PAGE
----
What drives this adviser to improve the benefits business

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Very early on, Austin Wilcox says he learned that employers are the ones financially responsible for a majority of what is going on in healthcare today and sit in a unique spot to influence and improve the health of populations.

He knows an average patient will go to the doctor once or twice a year, but will spend 40 plus hours a week in an office setting. “What attracted me to the employee benefits industry,” he says, “is the ability to influence an organization, which can then have an impact on hundreds of thousands of people.”

It is what has driven Wilcox, vice president of business and product development at ACAP Health Consulting, to keep moving forward in his career. In just 10 years he has moved from intern at Holmes Murphy to account executive to consultant to senior consultant at ACAP to director of business and product development and on to his current position. In 2015, he was one of the firm’s top 10 new business producers, out of more than 200 people.

He has recently been invited to begin the initial phases of becoming a partner/shareholder within the firm. “This invitation was extended because Holmes Murphy sees Austin as a rising star,” says Tan Ward, marketing manager at ACAP Health.

“The new normal of healthcare and employee benefits is seemingly a continuous loop of added complexity and rising costs in the system,” Wilcox explains. “And the speed at which preventable disease is being produced in our country has us all, employers and taxpayers alike, on an unsustainable financial trajectory.”

“As an adviser to our clients, our generation is challenged with leading in a way that helps stakeholders prioritize the finite time and energy they can invest in order to make the biggest impact to cost and complexity in healthcare,” he says. “Many benefits professionals either don’t recognize, have time for, believe in, and/or feel paralyzed by the fear of failure to activate the significant position of influence they can have in measurably changing the health trajectory of the populations they serve.”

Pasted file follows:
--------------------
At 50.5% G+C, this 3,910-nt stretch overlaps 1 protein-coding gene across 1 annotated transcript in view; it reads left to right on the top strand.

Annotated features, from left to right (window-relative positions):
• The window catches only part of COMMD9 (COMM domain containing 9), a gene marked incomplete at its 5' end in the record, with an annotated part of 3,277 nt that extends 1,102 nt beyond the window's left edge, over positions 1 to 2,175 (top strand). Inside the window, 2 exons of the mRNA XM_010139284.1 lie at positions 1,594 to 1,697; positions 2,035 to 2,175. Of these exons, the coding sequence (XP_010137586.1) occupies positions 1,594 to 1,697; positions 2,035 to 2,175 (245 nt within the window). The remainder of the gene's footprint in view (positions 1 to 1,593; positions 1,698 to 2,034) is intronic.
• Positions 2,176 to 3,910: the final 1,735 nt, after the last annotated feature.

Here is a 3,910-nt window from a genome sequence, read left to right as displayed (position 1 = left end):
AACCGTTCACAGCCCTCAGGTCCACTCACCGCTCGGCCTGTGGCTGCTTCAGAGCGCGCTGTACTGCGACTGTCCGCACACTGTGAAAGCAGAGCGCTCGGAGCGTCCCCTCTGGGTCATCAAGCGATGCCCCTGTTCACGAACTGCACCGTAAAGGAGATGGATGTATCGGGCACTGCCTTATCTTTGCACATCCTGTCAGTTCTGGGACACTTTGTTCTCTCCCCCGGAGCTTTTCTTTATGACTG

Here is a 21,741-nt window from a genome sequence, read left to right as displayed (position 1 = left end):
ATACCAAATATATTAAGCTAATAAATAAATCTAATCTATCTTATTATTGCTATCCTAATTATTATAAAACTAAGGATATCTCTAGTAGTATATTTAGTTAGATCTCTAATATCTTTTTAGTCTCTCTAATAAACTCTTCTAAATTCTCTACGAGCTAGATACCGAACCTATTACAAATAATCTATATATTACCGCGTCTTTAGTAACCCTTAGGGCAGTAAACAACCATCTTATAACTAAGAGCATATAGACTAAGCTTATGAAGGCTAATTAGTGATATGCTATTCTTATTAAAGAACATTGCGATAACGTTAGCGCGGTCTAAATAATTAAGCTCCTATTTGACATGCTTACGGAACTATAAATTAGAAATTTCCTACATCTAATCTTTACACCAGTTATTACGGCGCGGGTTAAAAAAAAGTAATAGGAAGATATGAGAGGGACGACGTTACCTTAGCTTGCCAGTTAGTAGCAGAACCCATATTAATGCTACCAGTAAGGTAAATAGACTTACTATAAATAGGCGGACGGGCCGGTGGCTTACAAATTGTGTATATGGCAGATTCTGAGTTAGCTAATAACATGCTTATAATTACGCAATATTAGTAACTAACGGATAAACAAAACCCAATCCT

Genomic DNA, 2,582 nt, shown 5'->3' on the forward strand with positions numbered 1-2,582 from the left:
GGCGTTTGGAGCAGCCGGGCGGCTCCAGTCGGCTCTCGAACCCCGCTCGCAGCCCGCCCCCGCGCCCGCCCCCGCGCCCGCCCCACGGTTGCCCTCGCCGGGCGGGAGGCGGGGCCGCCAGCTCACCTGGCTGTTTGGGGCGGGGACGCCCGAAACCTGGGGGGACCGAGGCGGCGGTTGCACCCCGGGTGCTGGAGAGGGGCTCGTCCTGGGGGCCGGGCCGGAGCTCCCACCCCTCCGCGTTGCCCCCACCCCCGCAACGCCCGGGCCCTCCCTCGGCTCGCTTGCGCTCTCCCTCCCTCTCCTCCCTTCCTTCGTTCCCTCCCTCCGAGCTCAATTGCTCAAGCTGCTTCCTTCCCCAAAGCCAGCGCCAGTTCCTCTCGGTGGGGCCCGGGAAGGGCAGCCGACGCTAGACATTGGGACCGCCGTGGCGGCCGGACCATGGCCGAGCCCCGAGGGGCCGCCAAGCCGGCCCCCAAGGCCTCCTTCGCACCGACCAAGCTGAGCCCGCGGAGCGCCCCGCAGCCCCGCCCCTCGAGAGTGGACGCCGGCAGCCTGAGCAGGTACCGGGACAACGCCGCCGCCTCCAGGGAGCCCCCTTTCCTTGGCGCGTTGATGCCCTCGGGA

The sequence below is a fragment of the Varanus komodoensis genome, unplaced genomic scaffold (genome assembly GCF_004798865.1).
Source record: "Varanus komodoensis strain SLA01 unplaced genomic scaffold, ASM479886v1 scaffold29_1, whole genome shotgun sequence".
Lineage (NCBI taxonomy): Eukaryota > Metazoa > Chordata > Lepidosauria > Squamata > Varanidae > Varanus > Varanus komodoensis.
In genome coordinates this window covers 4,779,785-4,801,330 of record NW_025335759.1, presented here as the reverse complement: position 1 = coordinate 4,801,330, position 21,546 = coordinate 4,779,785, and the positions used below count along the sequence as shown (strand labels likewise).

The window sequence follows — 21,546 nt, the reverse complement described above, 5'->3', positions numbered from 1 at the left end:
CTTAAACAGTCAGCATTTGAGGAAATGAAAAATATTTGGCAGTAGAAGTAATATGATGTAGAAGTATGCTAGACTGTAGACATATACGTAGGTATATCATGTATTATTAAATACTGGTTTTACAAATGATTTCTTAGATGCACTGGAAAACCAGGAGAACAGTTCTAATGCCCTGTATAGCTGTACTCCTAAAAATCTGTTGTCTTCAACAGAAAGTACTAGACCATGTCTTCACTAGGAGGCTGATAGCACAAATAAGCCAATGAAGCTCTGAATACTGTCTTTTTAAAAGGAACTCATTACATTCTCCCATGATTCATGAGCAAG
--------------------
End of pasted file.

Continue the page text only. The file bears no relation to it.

In 2106, Wilcox was instrumental in leading and consulting on the implementation of a successful, large-scale population health initiative as part of his work with The University of Texas system. The impact of this initiative changed the lives of thousands of plan members and their families, measurably improving the trajectory of their health risk for future preventable diseases like type-II diabetes, Tan explains.

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Laura Chambers, director of employee benefits for the University of Texas system, explains that the system which encompasses 14 educational institutions in the Texas, including eight academic universities and six health institutions, which more than 125,000 faculty and staff has had the “distinct pleasure of working with Austin over the course of the last year and have seen nothing short of stellar contributions to the insurance industry.”

“Austin has a unique and much appreciated approach to his clients ensuring that each client is his number one focus,” she says. “The University of Texas System is fortunate to have a business partner, who we very much consider part of our team, delivering high quality, measurable results to our population.”

Through their partnership, the faculty and staff at the University of Texas has seen their employee’s health and well-being improve, their quality of life positively change and seen them develop a greater appreciation for the exceptional benefit programs we deliver as part of their overall compensation package, Chambers says. Through Wilcox’s programming, the faculty and staff have together lost more than 16,000 pounds lost.

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